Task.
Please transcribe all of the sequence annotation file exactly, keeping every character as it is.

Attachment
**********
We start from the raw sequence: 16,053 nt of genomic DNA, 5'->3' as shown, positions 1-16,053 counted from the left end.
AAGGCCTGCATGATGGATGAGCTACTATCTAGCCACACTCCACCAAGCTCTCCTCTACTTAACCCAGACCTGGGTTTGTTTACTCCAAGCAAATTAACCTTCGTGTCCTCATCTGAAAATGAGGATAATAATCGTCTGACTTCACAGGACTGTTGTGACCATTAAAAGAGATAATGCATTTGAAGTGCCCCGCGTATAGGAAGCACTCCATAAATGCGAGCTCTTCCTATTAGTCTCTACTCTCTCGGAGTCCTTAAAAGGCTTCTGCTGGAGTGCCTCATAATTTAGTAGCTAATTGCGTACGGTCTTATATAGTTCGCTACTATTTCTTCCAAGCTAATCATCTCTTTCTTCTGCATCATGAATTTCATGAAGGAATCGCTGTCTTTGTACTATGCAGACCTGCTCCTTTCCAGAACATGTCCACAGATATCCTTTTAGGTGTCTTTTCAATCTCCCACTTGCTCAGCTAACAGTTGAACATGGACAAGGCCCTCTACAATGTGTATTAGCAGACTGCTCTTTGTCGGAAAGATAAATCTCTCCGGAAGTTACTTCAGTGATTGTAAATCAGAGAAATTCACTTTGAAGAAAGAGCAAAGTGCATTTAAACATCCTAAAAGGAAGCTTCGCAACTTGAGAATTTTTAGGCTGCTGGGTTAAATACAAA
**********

We start from the raw sequence: 16,053 nt of genomic DNA, 5'->3' as shown, positions 1-16,053 counted from the left end.
AAGGCCTGCATGATGGATGAGCTACTATCTAGCCACACTCCACCAAGCTCTCCTCTACTTAACCCAGACCTGGGTTTGTTTACTCCAAGCAAATTAACCTTCGTGTCCTCATCTGAAAATGAGGATAATAATCGTCTGACTTCACAGGACTGTTGTGACCATTAAAAGAGATAATGCATTTGAAGTGCCCCGCGTATAGGAAGCACTCCATAAATGCGAGCTCTTCCTATTAGTCTCTACTCTCTCGGAGTCCTTAAAAGGCTTCTGCTGGAGTGCCTCATAATTTAGTAGCTAATTGCGTACGGTCTTATATAGTTCGCTACTATTTCTTCCAAGCTAATCATCTCTTTCTTCTGCATCATGAATTTCATGAAGGAATCGCTGTCTTTGTACTATGCAGACCTGCTCCTTTCCAGAACATGTCCACAGATATCCTTTTAGGTGTCTTTTCAATCTCCCACTTGCTCAGCTAACAGTTGAACATGGACAAGGCCCTCTACAATGTGTATTAGCAGACTGCTCTTTGTCGGAAAGATAAATCTCTCCGGAAGTTACTTCAGTGATTGTAAATCAGAGAAATTCACTTTGAAGAAAGAGCAAAGTGCATTTAAACATCCTAAAAGGAAGCTTCGCAACTTGAGAATTTTTAGGCTGCTGGGTTAAATACAAA